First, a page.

Estrogens affect body fluid balance, including sodium ingestion. Recent findings of a population of neurons in the hindbrain nucleus of the solitary tract (NTS) of rats that are activated during sodium need suggest a possible central substrate for this effect of estrogens. We used immunohistochemistry to label neurons in the NTS that express 11-β-hydroxysteroid dehydrogenase type 2 (HSD2), an enzyme that promotes aldosterone binding, in male rats, and in ovariectomized (OVX) rats given estradiol benzoate (EB) or oil vehicle (OIL). During baseline conditions, the number of HSD2 immunoreactive neurons in the NTS immediately rostral to the area postrema was greater in EB-treated OVX rats compared to those in OIL-treated OVX and male rats. A small number of HSD2 immunoreactive neurons was also labeled for dopamine-β-hydroxylase (DBH), an enzyme involved in norepinephrine biosynthesis. Double-labeled neurons in the NTS were located primarily in the more lateral portion of the HSD2 population, at the level of the area postrema in all three groups, with no sex or estrogen-mediated differences in the number of double-labeled neurons. These results suggest that two subpopulations of HSD2 neurons are present in the NTS. One subpopulation, which does not colocalize with DBH and is increased during conditions of elevated estradiol, may contribute to the effects of estrogens on sodium ingestion. The role of the other, smaller subpopulation, which colocalizes with DBH and is not affected by estradiol, remains to be determined, but one possibility is that these latter neurons are part of a larger network of catecholaminergic input to neuroendocrine neurons in the hypothalamus.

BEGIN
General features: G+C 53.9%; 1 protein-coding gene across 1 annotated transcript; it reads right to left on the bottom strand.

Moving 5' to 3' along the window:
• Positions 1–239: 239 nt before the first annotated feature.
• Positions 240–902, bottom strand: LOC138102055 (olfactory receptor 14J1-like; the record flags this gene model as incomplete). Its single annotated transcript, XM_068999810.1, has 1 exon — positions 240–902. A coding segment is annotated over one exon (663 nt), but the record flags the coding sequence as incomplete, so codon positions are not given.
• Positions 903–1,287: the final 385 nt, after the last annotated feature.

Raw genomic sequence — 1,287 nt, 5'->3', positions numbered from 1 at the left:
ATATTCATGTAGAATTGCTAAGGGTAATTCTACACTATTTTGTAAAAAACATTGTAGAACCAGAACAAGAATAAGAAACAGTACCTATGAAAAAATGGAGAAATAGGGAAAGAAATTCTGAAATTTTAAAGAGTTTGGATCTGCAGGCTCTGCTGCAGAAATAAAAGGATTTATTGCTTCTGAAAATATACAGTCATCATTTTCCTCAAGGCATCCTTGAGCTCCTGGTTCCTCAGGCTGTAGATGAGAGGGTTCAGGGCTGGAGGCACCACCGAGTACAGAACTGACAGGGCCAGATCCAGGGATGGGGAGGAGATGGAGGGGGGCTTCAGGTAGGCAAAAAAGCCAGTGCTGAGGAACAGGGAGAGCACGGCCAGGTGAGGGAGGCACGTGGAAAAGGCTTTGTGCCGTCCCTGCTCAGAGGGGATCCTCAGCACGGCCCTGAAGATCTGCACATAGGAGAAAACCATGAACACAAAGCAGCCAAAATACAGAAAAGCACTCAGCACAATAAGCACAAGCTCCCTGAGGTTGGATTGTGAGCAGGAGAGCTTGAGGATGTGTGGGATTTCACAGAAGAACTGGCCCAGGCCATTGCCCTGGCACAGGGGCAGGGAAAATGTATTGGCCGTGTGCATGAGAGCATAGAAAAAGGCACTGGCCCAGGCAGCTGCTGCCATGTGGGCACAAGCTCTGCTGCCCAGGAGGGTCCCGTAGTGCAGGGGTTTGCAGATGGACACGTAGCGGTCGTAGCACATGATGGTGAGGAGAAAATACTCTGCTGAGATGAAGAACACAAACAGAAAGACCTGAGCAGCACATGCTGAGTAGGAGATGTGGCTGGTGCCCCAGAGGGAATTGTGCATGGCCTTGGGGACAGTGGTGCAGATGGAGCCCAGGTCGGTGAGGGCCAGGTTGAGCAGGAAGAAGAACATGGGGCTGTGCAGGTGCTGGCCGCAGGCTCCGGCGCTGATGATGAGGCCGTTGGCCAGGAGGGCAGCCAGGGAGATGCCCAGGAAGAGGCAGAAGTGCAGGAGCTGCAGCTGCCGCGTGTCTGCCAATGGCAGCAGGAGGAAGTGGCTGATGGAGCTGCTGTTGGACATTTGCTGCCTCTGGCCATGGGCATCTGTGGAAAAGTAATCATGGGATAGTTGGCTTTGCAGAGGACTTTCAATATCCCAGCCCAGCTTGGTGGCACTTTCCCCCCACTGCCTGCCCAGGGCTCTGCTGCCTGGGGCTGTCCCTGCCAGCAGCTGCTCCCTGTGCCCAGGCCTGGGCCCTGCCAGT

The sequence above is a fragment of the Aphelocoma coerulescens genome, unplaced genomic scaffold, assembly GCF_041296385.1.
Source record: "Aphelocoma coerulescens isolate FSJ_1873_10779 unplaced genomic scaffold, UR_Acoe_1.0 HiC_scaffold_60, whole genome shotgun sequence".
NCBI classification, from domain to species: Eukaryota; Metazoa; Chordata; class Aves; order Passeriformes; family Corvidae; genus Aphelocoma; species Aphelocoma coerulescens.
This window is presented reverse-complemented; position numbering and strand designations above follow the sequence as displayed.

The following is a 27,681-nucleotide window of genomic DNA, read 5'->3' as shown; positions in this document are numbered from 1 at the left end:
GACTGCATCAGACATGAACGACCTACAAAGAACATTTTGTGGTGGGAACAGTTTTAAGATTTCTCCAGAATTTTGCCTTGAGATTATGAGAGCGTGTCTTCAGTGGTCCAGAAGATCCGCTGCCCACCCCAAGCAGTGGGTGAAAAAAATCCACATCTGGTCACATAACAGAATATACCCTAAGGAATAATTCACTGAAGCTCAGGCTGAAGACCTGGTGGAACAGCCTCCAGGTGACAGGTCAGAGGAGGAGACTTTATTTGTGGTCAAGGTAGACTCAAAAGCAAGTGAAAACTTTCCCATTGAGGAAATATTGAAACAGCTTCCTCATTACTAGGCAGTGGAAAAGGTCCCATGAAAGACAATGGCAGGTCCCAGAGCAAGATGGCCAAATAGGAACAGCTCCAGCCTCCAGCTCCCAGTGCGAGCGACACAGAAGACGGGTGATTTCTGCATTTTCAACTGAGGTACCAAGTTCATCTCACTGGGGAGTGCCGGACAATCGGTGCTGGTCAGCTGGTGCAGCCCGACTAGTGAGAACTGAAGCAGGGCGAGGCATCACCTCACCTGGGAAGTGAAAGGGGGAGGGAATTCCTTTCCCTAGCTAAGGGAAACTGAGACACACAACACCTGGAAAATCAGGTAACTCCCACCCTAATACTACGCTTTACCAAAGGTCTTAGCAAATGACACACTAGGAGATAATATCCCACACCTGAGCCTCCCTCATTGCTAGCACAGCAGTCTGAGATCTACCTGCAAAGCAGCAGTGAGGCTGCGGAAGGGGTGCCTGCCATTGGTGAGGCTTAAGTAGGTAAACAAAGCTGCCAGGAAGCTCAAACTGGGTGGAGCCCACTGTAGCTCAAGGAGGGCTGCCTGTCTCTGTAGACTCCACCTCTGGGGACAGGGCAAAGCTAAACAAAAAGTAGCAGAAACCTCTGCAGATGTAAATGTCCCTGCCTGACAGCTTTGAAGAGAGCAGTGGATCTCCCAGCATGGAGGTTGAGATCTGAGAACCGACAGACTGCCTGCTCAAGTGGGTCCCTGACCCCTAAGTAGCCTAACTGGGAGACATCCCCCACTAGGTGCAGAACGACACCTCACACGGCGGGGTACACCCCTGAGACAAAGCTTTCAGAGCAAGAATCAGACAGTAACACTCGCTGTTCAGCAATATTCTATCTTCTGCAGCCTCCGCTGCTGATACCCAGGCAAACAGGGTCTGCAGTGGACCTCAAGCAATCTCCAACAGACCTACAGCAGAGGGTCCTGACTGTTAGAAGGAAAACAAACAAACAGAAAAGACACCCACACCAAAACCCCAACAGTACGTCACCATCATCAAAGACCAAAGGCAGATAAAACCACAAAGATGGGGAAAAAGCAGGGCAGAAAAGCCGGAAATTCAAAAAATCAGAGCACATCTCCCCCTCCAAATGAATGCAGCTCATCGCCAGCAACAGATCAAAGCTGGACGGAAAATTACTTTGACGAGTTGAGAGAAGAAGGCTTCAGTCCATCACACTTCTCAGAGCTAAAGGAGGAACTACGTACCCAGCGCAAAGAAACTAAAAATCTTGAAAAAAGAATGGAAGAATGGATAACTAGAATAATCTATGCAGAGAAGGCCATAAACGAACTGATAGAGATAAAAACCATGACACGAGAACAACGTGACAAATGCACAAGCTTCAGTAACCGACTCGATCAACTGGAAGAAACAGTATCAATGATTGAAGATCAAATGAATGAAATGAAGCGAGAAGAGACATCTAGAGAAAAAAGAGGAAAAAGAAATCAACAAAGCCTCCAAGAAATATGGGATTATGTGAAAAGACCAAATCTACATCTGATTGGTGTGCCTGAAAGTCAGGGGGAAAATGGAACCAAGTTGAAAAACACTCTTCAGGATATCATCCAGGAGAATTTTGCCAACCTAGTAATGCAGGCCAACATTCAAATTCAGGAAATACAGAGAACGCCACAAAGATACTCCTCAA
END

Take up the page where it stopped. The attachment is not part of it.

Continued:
- Salt intake
- Sex difference